In the latest of a frenzied series of proposals to resolve violent conflicts at the ongoing Rabea al-Adaweya Mosque and Nahda Square sit-ins, the grassroots Tamarod (Rebel) campaign called for the formation of an independent committee with arrest powers, to be tasked with inspecting the various sit-ins for weapons.
Tamarod said it would propose its initiative to the Arab League, which, as a “neutral” body, would form the committee with representatives from the league, the prosecutor general’s office and human rights organizations, said Mahmoud Badr, the general coordinator of the campaign.
The initiative would ensure the “peacefulness of the squares,” Badr said in a phone interview on the Hona al-Asema talk show that aired on the privately owned CBC channel on Sunday.
The committee would inspect sit-ins at Rabea al-Adaweya Mosque and Nahda Square, where deposed Islamist president Mohamed Morsi’s supporters are camped, as well as sit-ins at Ettehadiya Presidential Palace and Tahrir Square, where his opponents are gathered.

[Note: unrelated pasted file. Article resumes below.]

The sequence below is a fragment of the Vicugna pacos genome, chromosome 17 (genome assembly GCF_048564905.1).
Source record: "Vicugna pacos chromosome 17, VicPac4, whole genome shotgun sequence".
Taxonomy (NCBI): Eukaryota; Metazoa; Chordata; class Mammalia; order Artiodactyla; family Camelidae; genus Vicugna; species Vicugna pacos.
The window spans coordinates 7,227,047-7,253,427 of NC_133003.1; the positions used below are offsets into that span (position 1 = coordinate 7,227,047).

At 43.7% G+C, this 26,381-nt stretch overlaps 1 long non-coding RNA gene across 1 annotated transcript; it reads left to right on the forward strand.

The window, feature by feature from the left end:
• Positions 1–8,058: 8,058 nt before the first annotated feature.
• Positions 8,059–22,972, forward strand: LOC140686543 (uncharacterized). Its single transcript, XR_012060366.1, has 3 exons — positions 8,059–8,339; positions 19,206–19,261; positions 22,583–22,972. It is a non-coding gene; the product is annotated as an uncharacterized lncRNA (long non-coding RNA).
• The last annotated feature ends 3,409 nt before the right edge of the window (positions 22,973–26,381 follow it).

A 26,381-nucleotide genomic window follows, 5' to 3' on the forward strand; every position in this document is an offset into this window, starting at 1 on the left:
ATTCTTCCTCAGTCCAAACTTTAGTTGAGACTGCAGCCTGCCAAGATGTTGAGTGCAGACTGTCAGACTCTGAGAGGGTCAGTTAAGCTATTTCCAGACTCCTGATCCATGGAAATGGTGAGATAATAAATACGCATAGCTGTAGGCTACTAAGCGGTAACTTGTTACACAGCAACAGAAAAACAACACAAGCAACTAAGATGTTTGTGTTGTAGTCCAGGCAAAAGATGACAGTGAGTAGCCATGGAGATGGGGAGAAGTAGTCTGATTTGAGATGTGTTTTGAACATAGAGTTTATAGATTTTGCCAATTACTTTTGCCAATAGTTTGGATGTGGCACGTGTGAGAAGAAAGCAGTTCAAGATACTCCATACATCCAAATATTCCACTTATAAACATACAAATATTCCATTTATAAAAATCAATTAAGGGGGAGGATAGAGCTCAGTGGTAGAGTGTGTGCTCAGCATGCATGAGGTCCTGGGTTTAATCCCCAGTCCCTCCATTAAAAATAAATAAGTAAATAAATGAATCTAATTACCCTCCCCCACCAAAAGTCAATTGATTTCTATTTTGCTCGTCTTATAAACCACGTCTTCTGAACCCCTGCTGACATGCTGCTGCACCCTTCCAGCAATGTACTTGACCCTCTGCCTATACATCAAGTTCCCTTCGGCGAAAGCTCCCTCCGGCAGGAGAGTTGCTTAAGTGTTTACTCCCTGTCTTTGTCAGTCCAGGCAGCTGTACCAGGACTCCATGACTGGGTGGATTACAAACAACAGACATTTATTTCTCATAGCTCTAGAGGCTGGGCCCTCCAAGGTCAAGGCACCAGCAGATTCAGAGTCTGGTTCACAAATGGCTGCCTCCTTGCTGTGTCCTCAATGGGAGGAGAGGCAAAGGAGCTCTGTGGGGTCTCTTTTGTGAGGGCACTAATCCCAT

Armed with arrest powers, committee members would be expected to act immediately and detain protesters should they find proof of illegal weapons possession.
“We cannot accept having weapons in the squares,” Badr said. “Not only does this harm the nation, but harms the very concept of a peaceful protest.”
The committee has to act transparently and inform the public of its findings, especially after the “rumors coming out of the sit-ins about weapons,” Badr assured.
Tamarod was expected to propose the initiative to Arab League chief Nabil al-Araby on Monday.
“Whoever is confident that their sit-in is peaceful will not object to this initiative,” Badr argued, adding that he couldn’t imagine protesters at Tahrir Square and Ettehadiya would refuse the inspection.
In an interview on the same talk show on Saturday, Minister of Trade and Industry Mounir Fakhry Abdel Nour said imposing a “siege” on protesters at Rabea al-Adaweya was the only peaceful option to disperse the sit-in. He proposed cutting off the Muslim Brotherhood protesters’ supplies, ultimately forcing them to leave.